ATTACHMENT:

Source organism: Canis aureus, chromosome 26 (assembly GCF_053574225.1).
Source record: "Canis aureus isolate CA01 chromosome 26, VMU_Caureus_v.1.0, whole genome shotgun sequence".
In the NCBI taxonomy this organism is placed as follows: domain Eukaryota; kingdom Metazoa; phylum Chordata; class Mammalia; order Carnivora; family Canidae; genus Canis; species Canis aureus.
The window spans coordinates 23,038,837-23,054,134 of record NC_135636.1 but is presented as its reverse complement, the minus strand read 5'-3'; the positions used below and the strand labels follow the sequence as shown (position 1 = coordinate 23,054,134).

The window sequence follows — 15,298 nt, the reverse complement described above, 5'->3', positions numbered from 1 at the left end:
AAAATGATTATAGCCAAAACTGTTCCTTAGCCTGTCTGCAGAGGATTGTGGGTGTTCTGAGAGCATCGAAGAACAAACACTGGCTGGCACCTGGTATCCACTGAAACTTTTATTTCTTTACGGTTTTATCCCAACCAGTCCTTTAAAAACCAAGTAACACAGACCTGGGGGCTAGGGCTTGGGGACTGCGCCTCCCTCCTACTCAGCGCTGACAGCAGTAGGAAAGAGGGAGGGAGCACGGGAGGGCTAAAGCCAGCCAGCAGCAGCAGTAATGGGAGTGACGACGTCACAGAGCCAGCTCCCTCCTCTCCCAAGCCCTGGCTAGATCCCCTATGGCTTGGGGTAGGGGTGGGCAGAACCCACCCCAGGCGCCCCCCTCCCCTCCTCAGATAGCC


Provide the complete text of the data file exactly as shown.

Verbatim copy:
Source organism: Canis aureus, chromosome 26 (assembly GCF_053574225.1).
Source record: "Canis aureus isolate CA01 chromosome 26, VMU_Caureus_v.1.0, whole genome shotgun sequence".
In the NCBI taxonomy this organism is placed as follows: domain Eukaryota; kingdom Metazoa; phylum Chordata; class Mammalia; order Carnivora; family Canidae; genus Canis; species Canis aureus.
The window spans coordinates 23,038,837-23,054,134 of record NC_135636.1 but is presented as its reverse complement, the minus strand read 5'-3'; the positions used below and the strand labels follow the sequence as shown (position 1 = coordinate 23,054,134).

The window sequence follows — 15,298 nt, the reverse complement described above, 5'->3', positions numbered from 1 at the left end:
AAAATGATTATAGCCAAAACTGTTCCTTAGCCTGTCTGCAGAGGATTGTGGGTGTTCTGAGAGCATCGAAGAACAAACACTGGCTGGCACCTGGTATCCACTGAAACTTTTATTTCTTTACGGTTTTATCCCAACCAGTCCTTTAAAAACCAAGTAACACAGACCTGGGGGCTAGGGCTTGGGGACTGCGCCTCCCTCCTACTCAGCGCTGACAGCAGTAGGAAAGAGGGAGGGAGCACGGGAGGGCTAAAGCCAGCCAGCAGCAGCAGTAATGGGAGTGACGACGTCACAGAGCCAGCTCCCTCCTCTCCCAAGCCCTGGCTAGATCCCCTATGGCTTGGGGTAGGGGTGGGCAGAACCCACCCCAGGCGCCCCCCTCCCCTCCTCAGATAGCC